Telmar Noyes Avenue


Friends & family
Top Five Lists
World plans
Studio Cafe
Car photos
UCI chair
Contact me


 Telmar home Noyes Avenue photos & stories Sky Park Circle Original web site C-Pics stories Telmar party photos

Telmar Noyes Avenue photographs and stories.

Click on the small images to see a larger photograph (4 pages):

Telmar Noyes Avenue

Page | 1 | 2 | 3 | 4 | 

Telmar Noyes Avenue exterior.
Lois Weyler in the office. Granville and Mark behind the screens!
Sue Lowenthal.
Mark Manganella.
Eric Masters, in the Pennsylvania office.
Chuck Hoyt, and Becky when she worked in the PA office.
Becky, note the Topics screen.
Chris Kirkup and Mark Manganella outside the Apics building.
Gary signing a Bell Atlantic contract.
Craig and Becky.
Dierdre, Mark, Becky and Robert Arias.
Telmar Sacramento offce. Mel Santi, Granville Kirkup, Vi Barrett, Jerry Constance.

Generated by JAlbum 6.2  |  Chameleon skin by LazaDezign  |  Top of page

Photo tip:  Click on the first photo to enlarge it, then press the spacebar to run a slide show!

  • We would have a 'company lunch' every Friday.  At first we would go out for lunch, but this proved to be too disruptive as the company grew, so we would have Friday lunch catered.  We always had free sodas and drinks for everyone, and after-work get-togethers on many Fridays.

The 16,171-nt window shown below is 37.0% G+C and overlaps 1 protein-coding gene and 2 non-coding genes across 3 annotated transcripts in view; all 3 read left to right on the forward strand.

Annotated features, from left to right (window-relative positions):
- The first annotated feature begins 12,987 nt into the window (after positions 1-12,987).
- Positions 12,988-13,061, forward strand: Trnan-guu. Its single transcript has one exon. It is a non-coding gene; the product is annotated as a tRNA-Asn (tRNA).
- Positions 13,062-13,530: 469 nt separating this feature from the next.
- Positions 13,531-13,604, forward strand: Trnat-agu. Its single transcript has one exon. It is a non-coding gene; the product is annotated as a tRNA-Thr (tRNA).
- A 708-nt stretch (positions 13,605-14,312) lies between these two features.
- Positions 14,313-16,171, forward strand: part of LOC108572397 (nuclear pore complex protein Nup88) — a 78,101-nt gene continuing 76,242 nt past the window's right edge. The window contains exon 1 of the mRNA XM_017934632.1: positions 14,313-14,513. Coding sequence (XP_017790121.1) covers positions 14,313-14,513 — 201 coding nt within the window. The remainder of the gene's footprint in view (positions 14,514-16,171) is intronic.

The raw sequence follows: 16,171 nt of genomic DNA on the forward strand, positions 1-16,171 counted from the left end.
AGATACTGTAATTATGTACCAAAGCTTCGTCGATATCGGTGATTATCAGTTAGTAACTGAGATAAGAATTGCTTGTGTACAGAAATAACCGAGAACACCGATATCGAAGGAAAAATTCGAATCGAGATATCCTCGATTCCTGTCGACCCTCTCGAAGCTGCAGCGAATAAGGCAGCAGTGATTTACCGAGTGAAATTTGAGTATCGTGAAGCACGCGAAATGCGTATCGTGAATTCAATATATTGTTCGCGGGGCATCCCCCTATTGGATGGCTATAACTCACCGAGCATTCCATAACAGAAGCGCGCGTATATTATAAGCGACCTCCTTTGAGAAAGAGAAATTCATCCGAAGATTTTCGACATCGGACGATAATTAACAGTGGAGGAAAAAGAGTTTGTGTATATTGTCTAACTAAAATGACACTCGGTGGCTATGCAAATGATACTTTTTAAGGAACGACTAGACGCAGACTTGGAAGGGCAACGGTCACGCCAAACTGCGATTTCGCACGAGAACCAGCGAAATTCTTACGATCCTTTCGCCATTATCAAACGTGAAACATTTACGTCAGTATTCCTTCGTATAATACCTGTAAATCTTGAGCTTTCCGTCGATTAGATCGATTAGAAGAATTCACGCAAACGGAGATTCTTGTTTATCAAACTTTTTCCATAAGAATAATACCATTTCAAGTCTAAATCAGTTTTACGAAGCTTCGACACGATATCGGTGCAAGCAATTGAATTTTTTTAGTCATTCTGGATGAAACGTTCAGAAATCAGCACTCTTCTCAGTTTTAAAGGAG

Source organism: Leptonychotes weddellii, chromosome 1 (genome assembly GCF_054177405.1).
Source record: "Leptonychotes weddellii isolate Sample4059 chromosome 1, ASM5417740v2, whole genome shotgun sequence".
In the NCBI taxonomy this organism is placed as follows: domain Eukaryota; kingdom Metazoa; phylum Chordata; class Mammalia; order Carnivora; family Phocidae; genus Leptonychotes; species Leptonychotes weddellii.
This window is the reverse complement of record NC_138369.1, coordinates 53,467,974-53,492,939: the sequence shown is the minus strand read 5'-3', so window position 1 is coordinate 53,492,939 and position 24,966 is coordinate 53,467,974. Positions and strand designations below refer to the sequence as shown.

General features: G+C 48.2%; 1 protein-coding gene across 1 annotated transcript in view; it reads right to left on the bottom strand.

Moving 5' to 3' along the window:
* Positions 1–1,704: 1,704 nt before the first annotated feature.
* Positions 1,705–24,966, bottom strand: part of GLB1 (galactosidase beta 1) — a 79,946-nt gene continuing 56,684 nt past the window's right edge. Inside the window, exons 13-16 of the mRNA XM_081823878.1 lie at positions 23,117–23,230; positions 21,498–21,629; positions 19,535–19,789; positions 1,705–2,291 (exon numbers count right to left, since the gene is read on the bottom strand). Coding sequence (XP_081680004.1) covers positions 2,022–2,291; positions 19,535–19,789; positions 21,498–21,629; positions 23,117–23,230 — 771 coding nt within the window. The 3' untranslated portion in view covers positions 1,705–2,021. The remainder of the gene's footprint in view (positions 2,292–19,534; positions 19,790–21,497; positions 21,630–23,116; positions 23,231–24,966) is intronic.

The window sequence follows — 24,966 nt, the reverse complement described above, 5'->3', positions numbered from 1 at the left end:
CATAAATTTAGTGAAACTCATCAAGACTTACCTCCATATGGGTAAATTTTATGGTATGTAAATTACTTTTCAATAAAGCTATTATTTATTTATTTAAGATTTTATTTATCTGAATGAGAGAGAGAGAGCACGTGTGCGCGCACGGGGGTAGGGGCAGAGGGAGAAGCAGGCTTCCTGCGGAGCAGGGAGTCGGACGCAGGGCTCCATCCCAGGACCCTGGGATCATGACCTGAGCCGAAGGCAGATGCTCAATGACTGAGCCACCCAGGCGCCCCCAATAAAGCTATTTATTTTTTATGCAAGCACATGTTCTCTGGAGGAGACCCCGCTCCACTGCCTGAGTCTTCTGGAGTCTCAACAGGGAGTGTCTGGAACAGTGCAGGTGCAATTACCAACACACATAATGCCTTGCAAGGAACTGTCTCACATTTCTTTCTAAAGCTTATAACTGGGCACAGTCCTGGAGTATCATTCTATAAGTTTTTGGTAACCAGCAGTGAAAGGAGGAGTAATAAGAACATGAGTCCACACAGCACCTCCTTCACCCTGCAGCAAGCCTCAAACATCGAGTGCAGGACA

• Ken Mockett and his company were one of our secret weapons.  We had no idea how to design and build offices, warehouse racking, clean rooms, or test labs, but Ken always knew.  He would deliver our infrastructure professionally and on time.  We need a climate-controlled lab to house a switch?  (A huge piece of telecom equipment).  We would just think it and it would be done.

  • Topics began as an equipment search program.  Then we added order processing, and separately warehouse shipping and labeling.  As the company grew, we joined the various parts together, into a nicely integrated system.  We adding networking and email, and a direct 'Zap' link to our Pennsylvania sales office.  Many people were involved in the design of Topics.  I would get a memo or a visit from Mark, Sue, Becky, Rich, sometimes Eric.  They would start with, "It would be really cool if..."   I would listen and go away and design it.  I did all of my Topics programming at home in the evening, often until 2am (that did my marriage no good at all).  There was little that could not be done in a night or two, and I would come back to the office and load the Topics update onto everyone's computer through the network.   Each time we got a new customer, we could adapt Topics to exactly match their forms and systems.

  • Topics developed into a sort of Google for the telecom equipment market - from one screen we could see any company's inventory.  For any item we could see the whole industry's wants, and our own sales, purchases, substitutes, bids and pricing history.  Other companies would often call us and ask, "Do we have this in inventory?  It takes too long to look it up on our system!"